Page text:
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Bayer’s mission: Create value for its partners and itself

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When Bayer launched its Open Innovation Center, North America East in 2016, it had a clear innovative vision to guide its relationships with Boston’s biotech ecosystem. “We started with our focus to contribute through partnerships, and in just three years, we have built our reputation as a key mentor to budding entrepreneurs,” says Chandra Ramanathan, PhD, Bayer's VP and head of the Open Innovation Center, North America East.

For Bayer, these startup mentorships are a way to accelerate its own work. “They add value in two ways,” Dr. Ramanathan says. “It helps expedite the translation of ideas of startups to reach patients and internally, it inspires our employees and enables Bayer to gain access to potential breakthrough innovation.”

One of Bayer’s coveted mentoring programs is its relationship with MassBio through MassCONNECT®. “We initially served as a mentor for startups during an eight-week program, and then thought ‘why stop there?’” Dr. Ramanathan recalls. “Now we provide our resources, including office space and expertise for six months to young startups that we see as a win-win situation for both of us.”

Bayer showcased its first fellowship in 2018—and recently announced its second, with L Stem Therapeutics—to work with a MassCONNECT graduate company, a first of its kind collaboration. Recipients gain workspace in Bayer’s LifeHub Boston. “MassBio is a very important partner for us,” he continues. As a member of the MassBio board, Dr. Ramanathan has always strongly advocated forming partnerships with local biotech organizations. For Bayer, it was a strategic decision to be active in MassBio programs like MassCONNECT and mentorship programs that help grow the Massachusetts innovation ecosystem and make it sustainable for a very long time.

Similar to this program but with a lab space, Bayer provides incubator space for startups through their CoLaborators in San Francisco, Berlin, Moscow, and Kobe, Japan.

Find the right partner

Scientific innovation often depends upon startups, but it’s easy for young companies to become distracted. The most common misstep is changing directions to obtain funding. Diverting from the mission may generate funding, but may also weaken the science, he cautions. “My advice is don’t pursue opportunities that don’t fit the value proposition that your science has to uniquely impact patients. Companies lose credibility when they do that.”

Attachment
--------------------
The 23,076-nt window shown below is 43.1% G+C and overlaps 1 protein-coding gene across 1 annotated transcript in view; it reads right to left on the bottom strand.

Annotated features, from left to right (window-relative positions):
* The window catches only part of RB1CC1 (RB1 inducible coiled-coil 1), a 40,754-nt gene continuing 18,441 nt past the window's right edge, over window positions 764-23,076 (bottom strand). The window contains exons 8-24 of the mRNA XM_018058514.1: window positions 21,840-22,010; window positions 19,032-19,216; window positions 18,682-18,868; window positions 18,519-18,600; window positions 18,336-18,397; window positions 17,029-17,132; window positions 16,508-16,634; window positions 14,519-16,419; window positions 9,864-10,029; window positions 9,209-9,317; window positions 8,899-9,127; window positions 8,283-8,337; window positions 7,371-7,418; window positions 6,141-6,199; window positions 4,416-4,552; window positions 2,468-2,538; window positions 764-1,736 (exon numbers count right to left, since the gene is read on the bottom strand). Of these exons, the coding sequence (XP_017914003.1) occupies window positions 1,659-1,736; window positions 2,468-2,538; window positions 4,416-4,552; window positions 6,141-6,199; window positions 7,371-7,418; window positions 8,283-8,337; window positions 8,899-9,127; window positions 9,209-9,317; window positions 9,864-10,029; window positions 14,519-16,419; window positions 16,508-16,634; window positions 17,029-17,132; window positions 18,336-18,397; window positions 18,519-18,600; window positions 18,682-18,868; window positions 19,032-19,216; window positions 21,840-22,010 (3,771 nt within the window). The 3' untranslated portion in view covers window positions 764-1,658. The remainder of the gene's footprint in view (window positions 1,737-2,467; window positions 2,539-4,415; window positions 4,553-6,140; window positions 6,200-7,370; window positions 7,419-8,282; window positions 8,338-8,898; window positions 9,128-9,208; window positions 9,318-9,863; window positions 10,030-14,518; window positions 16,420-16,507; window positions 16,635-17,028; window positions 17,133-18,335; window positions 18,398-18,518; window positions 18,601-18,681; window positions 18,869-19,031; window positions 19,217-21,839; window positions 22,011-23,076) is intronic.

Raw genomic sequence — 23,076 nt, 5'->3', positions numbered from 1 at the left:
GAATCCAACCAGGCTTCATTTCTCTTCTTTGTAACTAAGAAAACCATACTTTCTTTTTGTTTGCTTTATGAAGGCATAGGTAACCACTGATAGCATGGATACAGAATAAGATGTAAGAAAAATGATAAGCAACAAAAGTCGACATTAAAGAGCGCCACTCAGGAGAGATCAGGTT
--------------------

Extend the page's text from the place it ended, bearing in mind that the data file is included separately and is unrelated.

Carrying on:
He also recommends that companies thoroughly understand the strategic priorities of prospective partners. “Look at their track record, whether and how they cross the finish line, and their investor presentations. Then determine whether your projects fit their value propositions, and if so, approach them. If not, find a partner that is a better strategic fit.”

At Bayer, Dr. Ramanathan looks for partnering candidates that, first and foremost, develop great science. “The science should be innovative and translate to meaningful impacts for patients. It also should be aligned to Bayer’s strategies.”

Potential partners also need the expertise and the right team to move projects forward. That varies by developmental stage. “Licensing a Phase III asset is a different value proposition than an early-stage startup with a single investigator, so Bayer looks for different things in each.” For example, he says, “a Phase III asset needs strong clinical development and a commercialization pathway, while a preclinical startup needs the expertise to advance the science to the next stage.”

Gain even more insight from some of the industry’s best sources to help entrepreneurs solve some of the toughest—and often unexpected—challenges of creating a life sciences startup. Get the Startup Sourcebook: How to jump five unforeseen hurdles to biotech success.

The Broad Institute partnership of equals

Bayer’s partnership with the Broad Institute of MIT and Harvard is unlike its other collaborations, he says. Formed in 2013, “This is a partnership of equals. The Broad Institute is great at advancing genomics and biology, and Bayer is great in drug discovery and development.”

It’s the structure that really set this relationship apart. “This is a 50/50 partnership. Half of each research team is from Bayer and half from the Broad. The decision-making team is 50/50, too, which ensures equal consideration of the needs and perspectives of industry and academia.